So are we ready?
If you’re still reeling from a whirlwind week, you’re not alone. Last week started like most normal weeks until most mass events began to cancel, and we all raced to find the last available toilet paper roll at Costco.
So here we are. Let’s work remotely! The technology is there. Many of us have interacted remotely for many years. So are we ready? Now, what do we do?
Many consider this as the most significant experiment and feasibility in the history of remote work, as it seems that it will take at least 30 days for things to get somewhat back to normal.
With Coronavirus, it’s not clear how long people will be at home, which poses additional problems and new challenges for businesses who aren’t used to supporting a remote workforce or even doing the majority of their work digitally.
COVID-19 Challenging us
Working remotely is not about being tech-savvy or having the right tools. It’s about being effective as a team when we are not in the same building. It’s about achieving communication and coordination without being in front of each other. Most importantly, it’s about the clarity of expectations and accountability so we can make independent decisions and judgments.
Key things to take into consideration to help lead your remote teams
A few years ago, I walked into our lobby and saw that a plant was drying up and dying. I asked the lady that helped us with the cleaning to help me water the plant. She did. A few weeks later, the plant was again drying up and dying. My initial request was at a task level. I asked for the plant to be watered. I did not ask someone to assume the responsibility of watering the plant and I did not ask someone to supervise the watering of the plant. Ideally, I should have skipped the specific instruction of having someone water the plant and requested someone take on the responsibility of caring for the plant. I could have become upset and argued that it should have been assumed and implied, but the onus was on me. I did not clarify my expectations of what the problem was and how I expected that problem to be solved. Explaining the expected level of problem-solving is essential under any circumstance but is critical when managing remotely.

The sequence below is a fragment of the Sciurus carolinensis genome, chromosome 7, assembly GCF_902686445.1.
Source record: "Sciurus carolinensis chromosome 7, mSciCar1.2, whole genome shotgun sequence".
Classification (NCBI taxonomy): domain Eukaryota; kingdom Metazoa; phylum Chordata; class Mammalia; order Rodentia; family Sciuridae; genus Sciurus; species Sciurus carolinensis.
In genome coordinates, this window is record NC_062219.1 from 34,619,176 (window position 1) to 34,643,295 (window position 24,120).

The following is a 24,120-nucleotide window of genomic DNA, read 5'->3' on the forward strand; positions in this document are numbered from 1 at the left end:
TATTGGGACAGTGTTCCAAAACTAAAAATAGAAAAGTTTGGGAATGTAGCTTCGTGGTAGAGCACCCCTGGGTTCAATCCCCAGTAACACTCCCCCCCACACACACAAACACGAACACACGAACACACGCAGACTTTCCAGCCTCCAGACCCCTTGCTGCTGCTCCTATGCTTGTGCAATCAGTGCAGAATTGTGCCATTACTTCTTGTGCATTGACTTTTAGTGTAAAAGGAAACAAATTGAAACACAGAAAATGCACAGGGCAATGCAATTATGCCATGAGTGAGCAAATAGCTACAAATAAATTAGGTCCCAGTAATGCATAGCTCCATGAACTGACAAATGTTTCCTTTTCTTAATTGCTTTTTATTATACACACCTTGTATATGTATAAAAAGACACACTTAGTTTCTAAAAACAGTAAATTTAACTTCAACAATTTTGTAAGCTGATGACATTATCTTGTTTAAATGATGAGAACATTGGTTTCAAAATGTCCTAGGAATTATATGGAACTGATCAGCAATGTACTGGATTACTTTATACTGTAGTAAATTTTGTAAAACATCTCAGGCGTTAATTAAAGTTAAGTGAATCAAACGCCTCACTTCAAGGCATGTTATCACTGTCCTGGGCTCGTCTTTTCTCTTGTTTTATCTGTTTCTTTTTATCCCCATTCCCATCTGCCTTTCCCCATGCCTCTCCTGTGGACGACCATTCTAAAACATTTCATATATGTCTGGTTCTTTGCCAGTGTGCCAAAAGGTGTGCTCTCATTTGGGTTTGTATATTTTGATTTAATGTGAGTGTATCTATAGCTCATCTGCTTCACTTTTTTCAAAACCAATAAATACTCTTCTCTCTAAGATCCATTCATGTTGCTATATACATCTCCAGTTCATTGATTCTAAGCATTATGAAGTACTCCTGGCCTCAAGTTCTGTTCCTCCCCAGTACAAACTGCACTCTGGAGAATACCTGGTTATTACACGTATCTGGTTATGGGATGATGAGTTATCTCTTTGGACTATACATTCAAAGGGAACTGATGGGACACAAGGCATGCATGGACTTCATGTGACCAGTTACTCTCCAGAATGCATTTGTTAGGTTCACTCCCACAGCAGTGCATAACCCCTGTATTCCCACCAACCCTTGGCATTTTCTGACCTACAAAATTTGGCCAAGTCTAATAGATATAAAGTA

Eventually, these tough times will pass, and we will all be free to go back to work in our offices. Hopefully, we will go back with a new way of interacting and with an increased level of collaboration that will help us be more effective and productive.